“To reduce the levelized cost of energy, we need to have a very good understanding of the loads and dynamics of floating offshore wind turbines in an ocean environment—both at a very small scale and at a climate scale. For example, if you’re planning to build a wind turbine in the ocean at some point, you want to know that that wind resource is going to exist, at least at some level, 20 years from now,” said Michael Sprague, chief wind computational scientist at NREL and director of the FLOWMAS EERC. “Right now, the models we have are sorely lacking, and our understanding of the ocean environment is lacking. In this EERC, we’re planning to create new models and use high-performance computing to better understand and predict the response of floating offshore wind turbines. A key challenge will be creating new algorithms that span many scales and physics and run efficiently on modern high-performance computers.”
This task is complex. Offshore wind turbines are the largest rotating machines in the world, with heights of 260 meters and rotors 220 meters in diameter. These turbines must have manageable loads when they are operating—but they also need to be able to withstand extreme events, like hurricanes. Researchers also need to be able to give better predictions about how climate change will affect wind resources in different parts of the ocean environment.
“The marine atmospheric environment is quite different than on land, and we don’t have great models to predict its behavior. So that’s a key area we hope to focus on in FLOWMAS,” Sprague said.
Another challenge is the researchers’ goal of minimizing model approximations —an approach that necessitates the use of high-performance computing.
“We’re doing what we call high-fidelity modeling, so we’re trying to adhere to first principles as much as we can,” Sprague explained. “The idea is that the advances we achieve with these high-fidelity models can be used to train lower-fidelity models, which scientists, researchers, and engineers can then use to create new turbine designs. This approach is going to require world-class supercomputers.”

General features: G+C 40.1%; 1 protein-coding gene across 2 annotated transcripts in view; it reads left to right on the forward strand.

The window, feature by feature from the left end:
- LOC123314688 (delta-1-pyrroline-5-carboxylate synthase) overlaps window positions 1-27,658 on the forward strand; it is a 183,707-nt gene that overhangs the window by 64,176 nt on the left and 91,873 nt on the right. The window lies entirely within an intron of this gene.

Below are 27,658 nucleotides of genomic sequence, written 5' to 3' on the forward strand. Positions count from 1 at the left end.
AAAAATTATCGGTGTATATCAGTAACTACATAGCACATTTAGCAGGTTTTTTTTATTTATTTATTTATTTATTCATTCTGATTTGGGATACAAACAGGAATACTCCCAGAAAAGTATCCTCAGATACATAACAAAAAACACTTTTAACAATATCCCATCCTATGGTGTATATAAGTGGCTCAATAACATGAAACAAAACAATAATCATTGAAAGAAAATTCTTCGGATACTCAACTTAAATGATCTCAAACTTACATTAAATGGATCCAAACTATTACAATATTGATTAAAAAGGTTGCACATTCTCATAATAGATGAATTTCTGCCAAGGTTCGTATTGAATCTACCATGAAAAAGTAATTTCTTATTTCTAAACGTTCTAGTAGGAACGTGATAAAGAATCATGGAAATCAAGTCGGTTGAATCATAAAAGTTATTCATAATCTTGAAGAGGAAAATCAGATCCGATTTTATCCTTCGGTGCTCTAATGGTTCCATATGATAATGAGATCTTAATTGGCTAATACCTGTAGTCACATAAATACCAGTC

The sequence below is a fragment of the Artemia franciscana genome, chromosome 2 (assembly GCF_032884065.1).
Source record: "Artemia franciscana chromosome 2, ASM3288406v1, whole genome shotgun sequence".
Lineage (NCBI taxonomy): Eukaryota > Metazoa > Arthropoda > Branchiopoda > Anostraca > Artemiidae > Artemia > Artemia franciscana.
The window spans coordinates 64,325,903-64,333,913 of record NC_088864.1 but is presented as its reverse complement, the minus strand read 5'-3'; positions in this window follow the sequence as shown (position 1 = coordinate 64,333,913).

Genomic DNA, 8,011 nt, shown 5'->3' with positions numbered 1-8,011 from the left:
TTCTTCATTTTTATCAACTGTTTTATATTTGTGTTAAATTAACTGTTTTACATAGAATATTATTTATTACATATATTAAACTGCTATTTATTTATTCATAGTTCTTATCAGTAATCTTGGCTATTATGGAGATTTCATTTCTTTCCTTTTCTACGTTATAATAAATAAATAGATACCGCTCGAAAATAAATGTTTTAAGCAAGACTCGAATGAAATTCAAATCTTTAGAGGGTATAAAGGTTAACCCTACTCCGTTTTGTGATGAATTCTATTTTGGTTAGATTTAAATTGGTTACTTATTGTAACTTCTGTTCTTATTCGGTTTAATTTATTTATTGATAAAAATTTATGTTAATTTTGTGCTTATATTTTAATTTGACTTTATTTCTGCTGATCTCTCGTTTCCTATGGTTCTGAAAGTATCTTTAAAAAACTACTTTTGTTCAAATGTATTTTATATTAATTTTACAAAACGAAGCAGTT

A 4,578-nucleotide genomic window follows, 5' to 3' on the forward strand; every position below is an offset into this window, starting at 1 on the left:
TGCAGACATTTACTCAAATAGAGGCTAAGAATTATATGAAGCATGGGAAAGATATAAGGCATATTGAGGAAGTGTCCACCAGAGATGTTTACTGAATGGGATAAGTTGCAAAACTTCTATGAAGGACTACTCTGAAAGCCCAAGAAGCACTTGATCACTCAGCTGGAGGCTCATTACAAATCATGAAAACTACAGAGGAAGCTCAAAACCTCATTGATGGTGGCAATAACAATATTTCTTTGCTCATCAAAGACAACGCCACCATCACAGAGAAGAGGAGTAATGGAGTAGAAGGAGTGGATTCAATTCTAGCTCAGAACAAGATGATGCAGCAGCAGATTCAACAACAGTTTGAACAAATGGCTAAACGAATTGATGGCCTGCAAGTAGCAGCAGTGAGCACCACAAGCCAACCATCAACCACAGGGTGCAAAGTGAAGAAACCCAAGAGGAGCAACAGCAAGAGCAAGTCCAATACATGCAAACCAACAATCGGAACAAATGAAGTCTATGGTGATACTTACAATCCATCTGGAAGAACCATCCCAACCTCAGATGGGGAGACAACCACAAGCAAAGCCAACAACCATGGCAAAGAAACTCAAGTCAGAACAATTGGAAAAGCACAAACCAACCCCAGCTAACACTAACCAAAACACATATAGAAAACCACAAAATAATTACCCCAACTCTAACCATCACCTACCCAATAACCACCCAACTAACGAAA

Sprague emphasized that the potential impact of this project is significant.
“DOE has put a massive challenge in front of us, and the importance of this challenge in light of climate change is difficult to overstate,” Sprague said. “The opportunity for impact here is very exciting.”
Addressing the Challenges of Electrothermal Energy Storage
NREL’s other EERC, Degradation Reactions in Electrothermal Energy Storage (DEGREES), focuses on a different challenge: advancing our fundamental understanding of the degradation mechanisms of materials for electrothermal long-duration energy storage (LDES). LDES is a critical piece of a resilient, flexible, and decarbonized electric grid, as it allows for the efficient storage of excess clean energy from renewables like wind and solar.
However, the thermal energy storage materials available today cannot meet the needs of grid-scale LDES, in large part due to degradation.
To address this challenge, NREL, along with Brookhaven National Laboratory, Argonne National Laboratory, the University of Texas at Dallas, Georgia Institute of Technology, Auburn University, University of Arizona, University of Chicago, and University of New Mexico, will work together to understand degradation, learn to control it, and rapidly translate this knowledge to improve LDES. The team plans to examine the instabilities of high-energy-density thermal energy storage materials by leveraging crosscutting theory, modeling, and experiments, with a strong focus on communication and collaboration.